Please join the entire Thriven Design family in congratulating Principal Eugene “Geno” Schiavo, AIA, PP, LEED AP, on his 40th Anniversary with the firm.

“Geno, you’ve provided four decades of dedication, expertise, and inspiration,” said Thriven Design Managing Principal, Growth and Strategy, Richard Carbone. “Congratulations on this remarkable 40-year achievement. Your unwavering commitment to excellence in Asset Preservation and Sustainable Design has shaped not just our firm, but communities nationwide.”

In honor of this impressive career milestone, Thriven Design presents a special 40th Anniversary edition of the Q&A. Thank you, Geno, for sharing your thoughts and advice!


Did anything, or anyone, in particular inspire you to become an architect?


My parents inspired my career choice of architecture. My mother was the homemaker and Dad was a hard worker and known to be very handy around the house. He worked fulltime at Campbell Soup Co. for 40+ years and worked several off-hour jobs installing wallpaper and completing concrete and carpentry projects. It wasn’t unusual to find Dad completing a woodworking project in the basement workshop when coming home from work. They both provided a good/loving life for my brother and myself.

How did your journey with Thriven Design begin? How has your role changed since you first started?


Following my undergraduate studies at Catholic University, I pursued a Master’s in Architecture with a focus on Energy, Solar, and Sustainability, which led to working at The AIA Research Corporation in 1980 where I assisted in writing and providing graphics for “green” and solar guideline books and literature. Throughout this time, my passion for architecture grew and I realized it was time to pursue becoming a registered architect. This led me back to my roots of South Jersey and I began working for a small office known as Louis Heyer Goettelmann, II, AIA, in Haddonfield, NJ. Goettelmann had worked with well-known architect Malcolm Wells on earth-sheltered architecture in Camden County, NJ.

After becoming a registered architect, I moved on to a short-lived position at Toll Brothers, and later found my way to Kitchen & Associates (now known as Thriven Design), which, at the time, was located in Westmont, NJ. The solar residential projects of Ben Kitchen, the founder, attracted me to apply and interview.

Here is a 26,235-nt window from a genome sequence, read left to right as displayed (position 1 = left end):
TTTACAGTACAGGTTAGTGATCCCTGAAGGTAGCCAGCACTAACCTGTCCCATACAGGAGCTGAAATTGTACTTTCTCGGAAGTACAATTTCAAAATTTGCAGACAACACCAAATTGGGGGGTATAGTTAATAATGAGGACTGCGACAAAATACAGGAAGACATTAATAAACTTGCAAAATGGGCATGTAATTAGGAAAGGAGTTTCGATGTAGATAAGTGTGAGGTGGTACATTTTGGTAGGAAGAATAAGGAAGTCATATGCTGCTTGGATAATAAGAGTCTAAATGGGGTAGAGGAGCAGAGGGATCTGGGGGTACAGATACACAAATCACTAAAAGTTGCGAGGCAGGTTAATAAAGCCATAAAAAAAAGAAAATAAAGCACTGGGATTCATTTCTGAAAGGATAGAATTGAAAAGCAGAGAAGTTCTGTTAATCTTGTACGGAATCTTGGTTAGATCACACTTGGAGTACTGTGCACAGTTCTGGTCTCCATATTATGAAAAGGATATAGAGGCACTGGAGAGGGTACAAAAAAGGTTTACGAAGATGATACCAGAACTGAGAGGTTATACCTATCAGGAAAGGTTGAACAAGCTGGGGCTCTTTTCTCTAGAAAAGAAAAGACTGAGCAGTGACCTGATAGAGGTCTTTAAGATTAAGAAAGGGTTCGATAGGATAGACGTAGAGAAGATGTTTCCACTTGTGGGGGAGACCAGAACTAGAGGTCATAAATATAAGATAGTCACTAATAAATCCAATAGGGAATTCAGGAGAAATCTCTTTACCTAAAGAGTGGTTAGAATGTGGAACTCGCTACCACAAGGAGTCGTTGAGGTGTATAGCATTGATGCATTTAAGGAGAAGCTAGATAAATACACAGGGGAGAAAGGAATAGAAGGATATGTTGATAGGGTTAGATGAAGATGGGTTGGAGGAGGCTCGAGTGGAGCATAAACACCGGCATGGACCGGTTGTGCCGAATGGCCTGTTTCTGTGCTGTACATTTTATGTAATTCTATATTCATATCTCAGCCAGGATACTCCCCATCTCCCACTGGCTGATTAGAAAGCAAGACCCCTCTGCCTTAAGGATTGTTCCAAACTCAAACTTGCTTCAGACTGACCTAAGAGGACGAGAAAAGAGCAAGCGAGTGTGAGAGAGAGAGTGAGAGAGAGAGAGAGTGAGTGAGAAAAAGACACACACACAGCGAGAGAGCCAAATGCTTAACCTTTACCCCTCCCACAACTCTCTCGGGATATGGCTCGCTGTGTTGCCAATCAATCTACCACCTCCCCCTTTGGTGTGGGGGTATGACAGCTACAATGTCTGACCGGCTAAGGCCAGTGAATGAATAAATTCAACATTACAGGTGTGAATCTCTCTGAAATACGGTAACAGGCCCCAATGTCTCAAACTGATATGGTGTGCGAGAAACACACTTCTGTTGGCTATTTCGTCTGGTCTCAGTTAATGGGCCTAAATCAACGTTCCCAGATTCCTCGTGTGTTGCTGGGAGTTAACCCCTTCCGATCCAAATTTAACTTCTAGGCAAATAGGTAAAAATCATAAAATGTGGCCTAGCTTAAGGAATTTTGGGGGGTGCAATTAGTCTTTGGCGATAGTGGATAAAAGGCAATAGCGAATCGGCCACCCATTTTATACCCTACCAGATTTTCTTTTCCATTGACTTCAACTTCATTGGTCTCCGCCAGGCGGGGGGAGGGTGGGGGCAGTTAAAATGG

My first title/position at Thriven Design in 1984 was Project Architect, which was very different than previously running Goettelmann’s office and being a Project Manager. This was during the 1980s when we were feeling the effects of the Energy Crisis of the late 1970s. My interests as a Registered Architect shifted towards the renovation/adaptive reuse/preservation of existing buildings, and one of my first open-end contracts was for USPS. I enjoyed the “hands-on” type of work, assessing existing conditions and creating construction cost estimates and documents. The type of architecture that is associated with Asset Preservation sometimes also involves correcting the mistakes of previous architects. The position and opportunity provided me a unique base of experience and knowledge to build the Asset Preservation studio at Thriven Design.


What is your favorite part about your role as a leader in our asset preservation studio?

I am a people person, which comes from my family roots. Family comes first, friendship is invaluable, and our staff keeps me going. I’ve also had the privilege of working closely with various clients, nonprofits, developers, housing authorities, and general contractors. While my work tends to not be award-winning or glitzy, it changes the lives of others and offers them a safe place to live, work, and play. This is my true passion and my favorite part about my role, it has led me to where I am today.


What are the everyday challenges you face as an architect and leader of the firm?

In leadership there are four main areas I find present the most challenges. The first is ensuring that my team has the right type of projects to work on; the second, taking the time to slow down and listen to my staff and get to know them personally; the third, ensuring our clients are served well and satisfied; and finally, the last, but by far not the least, is balancing family life, with my wife and four children, and the challenges and demands of the profession.

What advice would you give to other professionals who are just starting out their careers and to those 15+ years into their careers?


To those who are just starting out in the architectural profession and aspire to become registered as an architect – study and take the registration exam immediately after you qualify, don’t wait too long. To those who may be 15 or more years into their careers – my main piece of advice is to put your family first, life is too short not to!